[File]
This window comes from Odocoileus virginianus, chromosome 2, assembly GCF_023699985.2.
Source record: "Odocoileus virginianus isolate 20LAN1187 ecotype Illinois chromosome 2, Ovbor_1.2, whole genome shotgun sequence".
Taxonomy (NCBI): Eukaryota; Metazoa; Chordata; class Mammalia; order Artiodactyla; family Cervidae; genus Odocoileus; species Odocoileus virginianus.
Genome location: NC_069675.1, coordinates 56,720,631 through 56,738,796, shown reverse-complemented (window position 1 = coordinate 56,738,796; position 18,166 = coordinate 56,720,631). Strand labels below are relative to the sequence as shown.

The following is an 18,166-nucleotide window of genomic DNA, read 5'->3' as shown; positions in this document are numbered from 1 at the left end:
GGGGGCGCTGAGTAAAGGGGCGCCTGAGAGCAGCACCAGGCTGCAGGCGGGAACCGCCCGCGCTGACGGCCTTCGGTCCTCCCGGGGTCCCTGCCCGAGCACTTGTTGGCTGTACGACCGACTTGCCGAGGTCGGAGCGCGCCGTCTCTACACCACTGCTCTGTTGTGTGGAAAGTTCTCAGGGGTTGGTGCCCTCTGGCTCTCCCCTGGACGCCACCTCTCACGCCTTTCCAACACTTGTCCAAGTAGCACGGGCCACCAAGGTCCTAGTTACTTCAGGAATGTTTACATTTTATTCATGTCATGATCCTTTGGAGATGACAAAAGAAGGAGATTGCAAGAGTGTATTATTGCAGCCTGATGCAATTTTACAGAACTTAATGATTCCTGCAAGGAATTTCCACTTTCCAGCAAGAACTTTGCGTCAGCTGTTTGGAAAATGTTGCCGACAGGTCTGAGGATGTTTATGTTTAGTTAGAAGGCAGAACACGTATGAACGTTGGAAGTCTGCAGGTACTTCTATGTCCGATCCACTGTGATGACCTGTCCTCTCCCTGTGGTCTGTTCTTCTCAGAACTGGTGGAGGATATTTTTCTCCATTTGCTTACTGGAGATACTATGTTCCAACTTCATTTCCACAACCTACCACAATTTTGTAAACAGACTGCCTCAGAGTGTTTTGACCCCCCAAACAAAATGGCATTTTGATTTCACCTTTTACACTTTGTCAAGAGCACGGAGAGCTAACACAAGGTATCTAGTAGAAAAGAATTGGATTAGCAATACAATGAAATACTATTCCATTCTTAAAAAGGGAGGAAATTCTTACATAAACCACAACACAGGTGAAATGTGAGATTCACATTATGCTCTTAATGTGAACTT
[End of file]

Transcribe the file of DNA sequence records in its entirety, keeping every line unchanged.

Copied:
This window comes from Odocoileus virginianus, chromosome 2, assembly GCF_023699985.2.
Source record: "Odocoileus virginianus isolate 20LAN1187 ecotype Illinois chromosome 2, Ovbor_1.2, whole genome shotgun sequence".
Taxonomy (NCBI): Eukaryota; Metazoa; Chordata; class Mammalia; order Artiodactyla; family Cervidae; genus Odocoileus; species Odocoileus virginianus.
Genome location: NC_069675.1, coordinates 56,720,631 through 56,738,796, shown reverse-complemented (window position 1 = coordinate 56,738,796; position 18,166 = coordinate 56,720,631). Strand labels below are relative to the sequence as shown.

The following is an 18,166-nucleotide window of genomic DNA, read 5'->3' as shown; positions in this document are numbered from 1 at the left end:
GGGGGCGCTGAGTAAAGGGGCGCCTGAGAGCAGCACCAGGCTGCAGGCGGGAACCGCCCGCGCTGACGGCCTTCGGTCCTCCCGGGGTCCCTGCCCGAGCACTTGTTGGCTGTACGACCGACTTGCCGAGGTCGGAGCGCGCCGTCTCTACACCACTGCTCTGTTGTGTGGAAAGTTCTCAGGGGTTGGTGCCCTCTGGCTCTCCCCTGGACGCCACCTCTCACGCCTTTCCAACACTTGTCCAAGTAGCACGGGCCACCAAGGTCCTAGTTACTTCAGGAATGTTTACATTTTATTCATGTCATGATCCTTTGGAGATGACAAAAGAAGGAGATTGCAAGAGTGTATTATTGCAGCCTGATGCAATTTTACAGAACTTAATGATTCCTGCAAGGAATTTCCACTTTCCAGCAAGAACTTTGCGTCAGCTGTTTGGAAAATGTTGCCGACAGGTCTGAGGATGTTTATGTTTAGTTAGAAGGCAGAACACGTATGAACGTTGGAAGTCTGCAGGTACTTCTATGTCCGATCCACTGTGATGACCTGTCCTCTCCCTGTGGTCTGTTCTTCTCAGAACTGGTGGAGGATATTTTTCTCCATTTGCTTACTGGAGATACTATGTTCCAACTTCATTTCCACAACCTACCACAATTTTGTAAACAGACTGCCTCAGAGTGTTTTGACCCCCCAAACAAAATGGCATTTTGATTTCACCTTTTACACTTTGTCAAGAGCACGGAGAGCTAACACAAGGTATCTAGTAGAAAAGAATTGGATTAGCAATACAATGAAATACTATTCCATTCTTAAAAAGGGAGGAAATTCTTACATAAACCACAACACAGGTGAAATGTGAGATTCACATTATGCTCTTAATGTGAACTT